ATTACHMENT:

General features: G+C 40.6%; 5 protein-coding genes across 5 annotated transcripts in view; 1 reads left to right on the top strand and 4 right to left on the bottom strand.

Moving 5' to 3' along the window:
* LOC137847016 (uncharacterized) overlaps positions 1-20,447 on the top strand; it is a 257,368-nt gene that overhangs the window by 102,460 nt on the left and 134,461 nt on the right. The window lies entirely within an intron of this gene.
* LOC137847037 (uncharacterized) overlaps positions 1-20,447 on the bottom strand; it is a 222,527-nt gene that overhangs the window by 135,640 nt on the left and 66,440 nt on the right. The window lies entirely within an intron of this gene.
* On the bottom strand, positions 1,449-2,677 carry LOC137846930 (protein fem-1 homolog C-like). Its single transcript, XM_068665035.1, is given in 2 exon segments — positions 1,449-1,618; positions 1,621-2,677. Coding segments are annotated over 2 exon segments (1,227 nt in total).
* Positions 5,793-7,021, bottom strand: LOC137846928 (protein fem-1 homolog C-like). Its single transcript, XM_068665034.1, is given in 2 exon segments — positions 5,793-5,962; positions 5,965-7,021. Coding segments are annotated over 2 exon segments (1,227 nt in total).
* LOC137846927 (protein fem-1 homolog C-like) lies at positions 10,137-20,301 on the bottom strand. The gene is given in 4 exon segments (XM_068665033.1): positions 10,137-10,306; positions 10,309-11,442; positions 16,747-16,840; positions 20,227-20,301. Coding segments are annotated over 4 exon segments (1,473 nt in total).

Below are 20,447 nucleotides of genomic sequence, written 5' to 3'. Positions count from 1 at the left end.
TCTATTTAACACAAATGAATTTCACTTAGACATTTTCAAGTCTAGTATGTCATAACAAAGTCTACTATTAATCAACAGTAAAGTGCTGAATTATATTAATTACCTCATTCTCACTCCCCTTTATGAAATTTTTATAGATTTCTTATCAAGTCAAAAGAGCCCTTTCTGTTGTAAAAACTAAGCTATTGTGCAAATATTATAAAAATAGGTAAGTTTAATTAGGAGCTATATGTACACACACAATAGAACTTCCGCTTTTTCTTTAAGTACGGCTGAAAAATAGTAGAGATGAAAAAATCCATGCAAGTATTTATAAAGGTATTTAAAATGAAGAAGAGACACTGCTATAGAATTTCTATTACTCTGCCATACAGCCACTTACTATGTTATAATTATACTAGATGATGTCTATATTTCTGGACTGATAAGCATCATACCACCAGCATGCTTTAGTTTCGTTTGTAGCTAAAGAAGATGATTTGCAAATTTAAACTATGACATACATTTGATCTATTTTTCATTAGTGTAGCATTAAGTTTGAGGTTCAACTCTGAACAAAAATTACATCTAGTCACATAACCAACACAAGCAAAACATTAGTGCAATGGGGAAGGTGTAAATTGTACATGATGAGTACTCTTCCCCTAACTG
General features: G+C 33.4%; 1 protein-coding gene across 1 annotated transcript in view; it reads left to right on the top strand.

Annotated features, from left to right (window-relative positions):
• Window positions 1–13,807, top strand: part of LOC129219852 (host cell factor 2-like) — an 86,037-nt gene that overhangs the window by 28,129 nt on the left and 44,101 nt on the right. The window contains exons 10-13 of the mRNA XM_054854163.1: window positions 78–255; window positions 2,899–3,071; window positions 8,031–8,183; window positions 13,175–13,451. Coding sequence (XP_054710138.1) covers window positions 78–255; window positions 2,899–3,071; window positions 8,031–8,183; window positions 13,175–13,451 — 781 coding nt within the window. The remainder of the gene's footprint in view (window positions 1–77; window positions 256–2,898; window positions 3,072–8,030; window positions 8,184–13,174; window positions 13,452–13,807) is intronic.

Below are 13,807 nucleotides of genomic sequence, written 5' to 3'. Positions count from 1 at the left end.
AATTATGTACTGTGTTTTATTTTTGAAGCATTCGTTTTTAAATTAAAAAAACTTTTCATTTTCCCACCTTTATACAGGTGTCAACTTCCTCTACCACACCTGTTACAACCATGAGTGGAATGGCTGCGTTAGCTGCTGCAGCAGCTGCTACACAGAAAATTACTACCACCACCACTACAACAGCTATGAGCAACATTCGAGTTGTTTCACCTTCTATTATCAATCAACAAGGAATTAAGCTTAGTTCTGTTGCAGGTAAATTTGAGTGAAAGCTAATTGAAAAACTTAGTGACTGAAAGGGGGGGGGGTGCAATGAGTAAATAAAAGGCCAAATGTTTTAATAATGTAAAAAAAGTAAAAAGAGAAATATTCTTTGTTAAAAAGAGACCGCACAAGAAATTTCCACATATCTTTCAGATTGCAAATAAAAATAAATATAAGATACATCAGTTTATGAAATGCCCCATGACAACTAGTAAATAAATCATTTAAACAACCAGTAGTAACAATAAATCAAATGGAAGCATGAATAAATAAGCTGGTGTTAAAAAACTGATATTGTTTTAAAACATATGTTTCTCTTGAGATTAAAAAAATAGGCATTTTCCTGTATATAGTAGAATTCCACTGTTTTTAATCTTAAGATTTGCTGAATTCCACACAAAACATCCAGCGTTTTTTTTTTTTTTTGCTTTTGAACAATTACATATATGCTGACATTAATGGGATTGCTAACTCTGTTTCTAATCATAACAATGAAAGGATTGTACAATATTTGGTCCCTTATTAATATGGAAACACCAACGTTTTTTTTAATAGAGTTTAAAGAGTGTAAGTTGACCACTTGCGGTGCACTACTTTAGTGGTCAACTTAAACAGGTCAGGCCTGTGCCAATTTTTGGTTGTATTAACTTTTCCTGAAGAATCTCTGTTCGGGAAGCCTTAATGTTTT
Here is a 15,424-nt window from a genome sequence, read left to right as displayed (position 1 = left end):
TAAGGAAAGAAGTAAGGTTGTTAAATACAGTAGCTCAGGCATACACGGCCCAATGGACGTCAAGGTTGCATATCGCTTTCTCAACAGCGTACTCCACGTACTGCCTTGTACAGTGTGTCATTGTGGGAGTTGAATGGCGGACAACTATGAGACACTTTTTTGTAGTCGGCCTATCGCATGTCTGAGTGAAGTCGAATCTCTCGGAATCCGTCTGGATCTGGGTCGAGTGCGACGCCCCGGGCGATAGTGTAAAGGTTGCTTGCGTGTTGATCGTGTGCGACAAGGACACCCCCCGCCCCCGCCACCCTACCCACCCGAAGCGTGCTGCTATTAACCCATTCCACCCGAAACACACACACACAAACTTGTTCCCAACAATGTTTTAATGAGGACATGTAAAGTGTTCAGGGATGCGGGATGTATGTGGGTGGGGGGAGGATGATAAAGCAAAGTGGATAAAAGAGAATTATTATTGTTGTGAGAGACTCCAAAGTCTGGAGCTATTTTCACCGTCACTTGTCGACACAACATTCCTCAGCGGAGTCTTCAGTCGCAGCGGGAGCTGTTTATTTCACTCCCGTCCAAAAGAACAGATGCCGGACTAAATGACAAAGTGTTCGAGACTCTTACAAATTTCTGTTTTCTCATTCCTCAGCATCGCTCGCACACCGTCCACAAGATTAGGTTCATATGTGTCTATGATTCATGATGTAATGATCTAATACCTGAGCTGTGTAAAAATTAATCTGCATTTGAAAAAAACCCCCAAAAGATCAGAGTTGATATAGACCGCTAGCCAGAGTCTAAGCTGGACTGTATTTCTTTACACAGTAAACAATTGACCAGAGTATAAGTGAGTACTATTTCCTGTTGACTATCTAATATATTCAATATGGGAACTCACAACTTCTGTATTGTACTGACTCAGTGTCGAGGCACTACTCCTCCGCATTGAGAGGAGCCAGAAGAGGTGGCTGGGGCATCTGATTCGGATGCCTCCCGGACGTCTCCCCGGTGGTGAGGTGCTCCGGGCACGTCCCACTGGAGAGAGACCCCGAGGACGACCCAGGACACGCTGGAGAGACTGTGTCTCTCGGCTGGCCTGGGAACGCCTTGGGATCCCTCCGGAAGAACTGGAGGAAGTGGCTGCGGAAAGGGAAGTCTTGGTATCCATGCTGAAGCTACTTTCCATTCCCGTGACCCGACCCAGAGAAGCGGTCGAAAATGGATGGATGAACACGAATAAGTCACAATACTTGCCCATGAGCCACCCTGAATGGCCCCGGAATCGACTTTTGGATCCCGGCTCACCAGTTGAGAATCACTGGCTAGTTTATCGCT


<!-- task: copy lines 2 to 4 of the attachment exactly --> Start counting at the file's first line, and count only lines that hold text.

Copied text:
Moving 5' to 3' along the window:
* LOC137847016 (uncharacterized) overlaps positions 1-20,447 on the top strand; it is a 257,368-nt gene that overhangs the window by 102,460 nt on the left and 134,461 nt on the right. The window lies entirely within an intron of this gene.
* LOC137847037 (uncharacterized) overlaps positions 1-20,447 on the bottom strand; it is a 222,527-nt gene that overhangs the window by 135,640 nt on the left and 66,440 nt on the right. The window lies entirely within an intron of this gene.